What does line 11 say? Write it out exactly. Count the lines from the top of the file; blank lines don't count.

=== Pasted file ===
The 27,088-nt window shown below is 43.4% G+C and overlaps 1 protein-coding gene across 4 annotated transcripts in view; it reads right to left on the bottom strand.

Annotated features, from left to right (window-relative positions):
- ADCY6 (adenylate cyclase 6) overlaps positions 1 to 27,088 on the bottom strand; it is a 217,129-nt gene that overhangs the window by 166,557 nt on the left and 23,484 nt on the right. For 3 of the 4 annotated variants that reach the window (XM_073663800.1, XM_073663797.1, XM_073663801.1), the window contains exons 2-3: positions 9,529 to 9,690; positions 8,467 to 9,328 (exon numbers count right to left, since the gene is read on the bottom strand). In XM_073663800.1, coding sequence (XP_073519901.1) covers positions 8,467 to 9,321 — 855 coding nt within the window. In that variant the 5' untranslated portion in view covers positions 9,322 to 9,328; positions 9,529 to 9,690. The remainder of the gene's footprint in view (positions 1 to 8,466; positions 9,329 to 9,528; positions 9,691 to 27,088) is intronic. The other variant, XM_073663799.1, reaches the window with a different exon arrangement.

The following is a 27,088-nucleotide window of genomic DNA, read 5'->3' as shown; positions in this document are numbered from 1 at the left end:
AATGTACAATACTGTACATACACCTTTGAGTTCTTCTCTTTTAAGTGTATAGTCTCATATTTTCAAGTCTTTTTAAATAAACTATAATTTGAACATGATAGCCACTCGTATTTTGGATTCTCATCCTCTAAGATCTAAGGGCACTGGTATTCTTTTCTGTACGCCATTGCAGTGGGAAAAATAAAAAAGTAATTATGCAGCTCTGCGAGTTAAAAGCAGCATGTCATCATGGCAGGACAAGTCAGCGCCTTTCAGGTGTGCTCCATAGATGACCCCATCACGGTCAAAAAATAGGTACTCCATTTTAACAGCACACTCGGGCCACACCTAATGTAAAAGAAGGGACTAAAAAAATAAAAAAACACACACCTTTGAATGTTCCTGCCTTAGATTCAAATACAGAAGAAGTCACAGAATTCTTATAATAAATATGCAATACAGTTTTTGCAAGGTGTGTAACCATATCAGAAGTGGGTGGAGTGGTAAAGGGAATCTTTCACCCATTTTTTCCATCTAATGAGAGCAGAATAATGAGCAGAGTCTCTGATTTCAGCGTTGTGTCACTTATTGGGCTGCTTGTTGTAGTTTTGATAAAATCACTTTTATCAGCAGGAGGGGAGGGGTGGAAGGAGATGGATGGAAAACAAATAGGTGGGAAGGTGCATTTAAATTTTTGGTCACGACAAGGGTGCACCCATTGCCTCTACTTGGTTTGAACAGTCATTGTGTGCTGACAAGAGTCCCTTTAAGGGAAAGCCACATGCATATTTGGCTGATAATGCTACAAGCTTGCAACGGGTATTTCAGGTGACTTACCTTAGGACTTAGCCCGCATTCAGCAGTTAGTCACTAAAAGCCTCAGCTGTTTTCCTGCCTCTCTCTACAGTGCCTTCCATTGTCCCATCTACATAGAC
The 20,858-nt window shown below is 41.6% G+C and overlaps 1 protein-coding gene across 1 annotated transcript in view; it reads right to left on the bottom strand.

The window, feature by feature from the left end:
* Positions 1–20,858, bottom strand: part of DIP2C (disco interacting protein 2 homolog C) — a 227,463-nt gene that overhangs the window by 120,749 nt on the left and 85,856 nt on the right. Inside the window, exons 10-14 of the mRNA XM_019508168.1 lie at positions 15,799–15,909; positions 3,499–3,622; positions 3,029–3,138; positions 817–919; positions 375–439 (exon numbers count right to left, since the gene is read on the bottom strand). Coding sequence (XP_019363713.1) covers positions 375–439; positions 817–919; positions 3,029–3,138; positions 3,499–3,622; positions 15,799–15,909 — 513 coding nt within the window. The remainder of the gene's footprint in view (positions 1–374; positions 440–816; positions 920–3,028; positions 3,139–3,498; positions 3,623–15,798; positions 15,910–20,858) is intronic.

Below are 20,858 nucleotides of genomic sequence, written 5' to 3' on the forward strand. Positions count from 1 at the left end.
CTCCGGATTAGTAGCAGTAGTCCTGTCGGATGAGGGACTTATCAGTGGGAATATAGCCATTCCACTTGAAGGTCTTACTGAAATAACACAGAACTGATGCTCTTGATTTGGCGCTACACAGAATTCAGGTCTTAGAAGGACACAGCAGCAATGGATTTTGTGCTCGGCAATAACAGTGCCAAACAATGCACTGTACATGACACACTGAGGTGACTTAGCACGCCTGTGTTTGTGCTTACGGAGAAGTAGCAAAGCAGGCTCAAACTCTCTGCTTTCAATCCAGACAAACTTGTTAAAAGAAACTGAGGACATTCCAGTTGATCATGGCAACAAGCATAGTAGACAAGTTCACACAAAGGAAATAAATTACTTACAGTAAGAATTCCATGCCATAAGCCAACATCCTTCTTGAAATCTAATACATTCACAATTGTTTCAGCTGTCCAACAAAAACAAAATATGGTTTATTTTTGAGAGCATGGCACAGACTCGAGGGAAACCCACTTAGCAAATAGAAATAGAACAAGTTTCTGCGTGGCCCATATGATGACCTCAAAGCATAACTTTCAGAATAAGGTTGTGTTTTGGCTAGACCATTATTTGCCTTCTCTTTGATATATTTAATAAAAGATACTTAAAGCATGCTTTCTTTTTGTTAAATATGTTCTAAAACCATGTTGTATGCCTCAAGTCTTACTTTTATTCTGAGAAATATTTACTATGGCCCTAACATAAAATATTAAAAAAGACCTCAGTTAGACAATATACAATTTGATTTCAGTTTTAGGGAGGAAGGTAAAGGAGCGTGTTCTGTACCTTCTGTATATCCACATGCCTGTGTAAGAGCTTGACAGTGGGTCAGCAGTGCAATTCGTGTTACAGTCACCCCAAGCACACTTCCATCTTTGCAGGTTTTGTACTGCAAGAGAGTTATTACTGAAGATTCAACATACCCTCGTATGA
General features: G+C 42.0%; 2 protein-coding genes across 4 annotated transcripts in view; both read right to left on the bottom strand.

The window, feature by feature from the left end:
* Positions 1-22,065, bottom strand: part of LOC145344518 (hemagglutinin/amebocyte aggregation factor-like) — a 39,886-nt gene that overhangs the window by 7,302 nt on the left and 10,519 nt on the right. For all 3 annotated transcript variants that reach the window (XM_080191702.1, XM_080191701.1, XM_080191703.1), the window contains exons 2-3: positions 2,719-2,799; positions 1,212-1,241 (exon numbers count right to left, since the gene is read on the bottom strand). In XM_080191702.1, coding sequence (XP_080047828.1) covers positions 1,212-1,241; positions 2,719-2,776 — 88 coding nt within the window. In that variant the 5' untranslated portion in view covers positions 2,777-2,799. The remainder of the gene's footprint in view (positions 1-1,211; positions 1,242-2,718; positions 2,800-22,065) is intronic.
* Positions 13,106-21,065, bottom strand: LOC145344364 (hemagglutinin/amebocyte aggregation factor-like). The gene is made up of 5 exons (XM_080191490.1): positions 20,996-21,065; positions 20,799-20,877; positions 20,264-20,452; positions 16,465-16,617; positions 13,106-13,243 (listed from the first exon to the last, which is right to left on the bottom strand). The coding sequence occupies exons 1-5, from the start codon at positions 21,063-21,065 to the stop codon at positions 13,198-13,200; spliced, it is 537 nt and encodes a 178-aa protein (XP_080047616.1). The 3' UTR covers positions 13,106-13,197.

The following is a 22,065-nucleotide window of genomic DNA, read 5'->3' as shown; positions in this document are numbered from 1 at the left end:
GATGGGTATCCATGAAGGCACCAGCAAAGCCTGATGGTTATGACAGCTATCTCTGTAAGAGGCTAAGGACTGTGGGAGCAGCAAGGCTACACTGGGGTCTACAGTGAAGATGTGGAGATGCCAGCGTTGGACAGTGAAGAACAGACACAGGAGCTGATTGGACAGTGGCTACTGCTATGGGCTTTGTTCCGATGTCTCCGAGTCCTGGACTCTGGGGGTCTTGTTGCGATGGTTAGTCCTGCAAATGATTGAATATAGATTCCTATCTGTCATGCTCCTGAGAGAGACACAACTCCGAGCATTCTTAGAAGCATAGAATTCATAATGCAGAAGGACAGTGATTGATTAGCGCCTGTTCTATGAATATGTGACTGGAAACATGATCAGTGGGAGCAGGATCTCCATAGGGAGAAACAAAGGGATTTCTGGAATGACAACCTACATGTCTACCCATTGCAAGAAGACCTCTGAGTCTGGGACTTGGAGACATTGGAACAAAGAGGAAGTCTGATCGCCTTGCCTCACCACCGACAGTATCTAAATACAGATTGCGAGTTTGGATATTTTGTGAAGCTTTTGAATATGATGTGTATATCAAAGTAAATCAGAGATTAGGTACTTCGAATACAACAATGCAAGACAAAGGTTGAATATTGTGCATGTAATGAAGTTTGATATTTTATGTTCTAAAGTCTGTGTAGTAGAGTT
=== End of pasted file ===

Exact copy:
General features: G+C 42.0%; 2 protein-coding genes across 4 annotated transcripts in view; both read right to left on the bottom strand.